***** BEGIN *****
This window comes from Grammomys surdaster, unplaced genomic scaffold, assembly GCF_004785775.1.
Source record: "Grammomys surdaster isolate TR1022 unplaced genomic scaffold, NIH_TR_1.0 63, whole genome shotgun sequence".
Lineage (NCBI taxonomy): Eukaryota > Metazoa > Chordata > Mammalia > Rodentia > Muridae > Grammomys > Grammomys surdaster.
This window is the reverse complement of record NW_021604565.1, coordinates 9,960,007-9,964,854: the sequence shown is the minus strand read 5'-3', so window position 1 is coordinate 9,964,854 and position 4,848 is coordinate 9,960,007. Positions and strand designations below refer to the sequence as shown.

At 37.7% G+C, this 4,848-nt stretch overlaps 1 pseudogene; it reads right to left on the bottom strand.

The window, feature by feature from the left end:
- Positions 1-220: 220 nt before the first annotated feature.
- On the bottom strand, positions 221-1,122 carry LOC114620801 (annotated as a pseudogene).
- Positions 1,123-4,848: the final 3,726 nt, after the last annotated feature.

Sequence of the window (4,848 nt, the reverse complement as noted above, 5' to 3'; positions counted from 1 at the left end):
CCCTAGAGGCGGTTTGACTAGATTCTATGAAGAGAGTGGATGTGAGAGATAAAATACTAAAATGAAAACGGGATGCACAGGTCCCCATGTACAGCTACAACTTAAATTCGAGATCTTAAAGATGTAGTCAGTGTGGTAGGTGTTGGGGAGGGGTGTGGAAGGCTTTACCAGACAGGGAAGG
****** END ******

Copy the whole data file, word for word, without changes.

This window comes from Grammomys surdaster, unplaced genomic scaffold, assembly GCF_004785775.1.
Source record: "Grammomys surdaster isolate TR1022 unplaced genomic scaffold, NIH_TR_1.0 63, whole genome shotgun sequence".
Lineage (NCBI taxonomy): Eukaryota > Metazoa > Chordata > Mammalia > Rodentia > Muridae > Grammomys > Grammomys surdaster.
This window is the reverse complement of record NW_021604565.1, coordinates 9,960,007-9,964,854: the sequence shown is the minus strand read 5'-3', so window position 1 is coordinate 9,964,854 and position 4,848 is coordinate 9,960,007. Positions and strand designations below refer to the sequence as shown.

At 37.7% G+C, this 4,848-nt stretch overlaps 1 pseudogene; it reads right to left on the bottom strand.

The window, feature by feature from the left end:
- Positions 1-220: 220 nt before the first annotated feature.
- On the bottom strand, positions 221-1,122 carry LOC114620801 (annotated as a pseudogene).
- Positions 1,123-4,848: the final 3,726 nt, after the last annotated feature.

Sequence of the window (4,848 nt, the reverse complement as noted above, 5' to 3'; positions counted from 1 at the left end):
CCCTAGAGGCGGTTTGACTAGATTCTATGAAGAGAGTGGATGTGAGAGATAAAATACTAAAATGAAAACGGGATGCACAGGTCCCCATGTACAGCTACAACTTAAATTCGAGATCTTAAAGATGTAGTCAGTGTGGTAGGTGTTGGGGAGGGGTGTGGAAGGCTTTACCAGACAGGGAAGG